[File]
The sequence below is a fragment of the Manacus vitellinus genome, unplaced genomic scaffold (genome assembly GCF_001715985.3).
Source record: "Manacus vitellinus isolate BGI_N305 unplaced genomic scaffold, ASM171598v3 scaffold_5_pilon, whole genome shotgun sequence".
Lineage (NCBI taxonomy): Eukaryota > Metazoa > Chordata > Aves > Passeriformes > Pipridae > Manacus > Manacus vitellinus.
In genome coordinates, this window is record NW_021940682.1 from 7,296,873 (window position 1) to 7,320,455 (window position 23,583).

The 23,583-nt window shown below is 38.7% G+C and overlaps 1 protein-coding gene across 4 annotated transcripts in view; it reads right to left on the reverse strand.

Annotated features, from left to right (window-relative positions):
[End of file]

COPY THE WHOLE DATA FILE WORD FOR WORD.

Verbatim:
The sequence below is a fragment of the Manacus vitellinus genome, unplaced genomic scaffold (genome assembly GCF_001715985.3).
Source record: "Manacus vitellinus isolate BGI_N305 unplaced genomic scaffold, ASM171598v3 scaffold_5_pilon, whole genome shotgun sequence".
Lineage (NCBI taxonomy): Eukaryota > Metazoa > Chordata > Aves > Passeriformes > Pipridae > Manacus > Manacus vitellinus.
In genome coordinates, this window is record NW_021940682.1 from 7,296,873 (window position 1) to 7,320,455 (window position 23,583).

The 23,583-nt window shown below is 38.7% G+C and overlaps 1 protein-coding gene across 4 annotated transcripts in view; it reads right to left on the reverse strand.

Annotated features, from left to right (window-relative positions):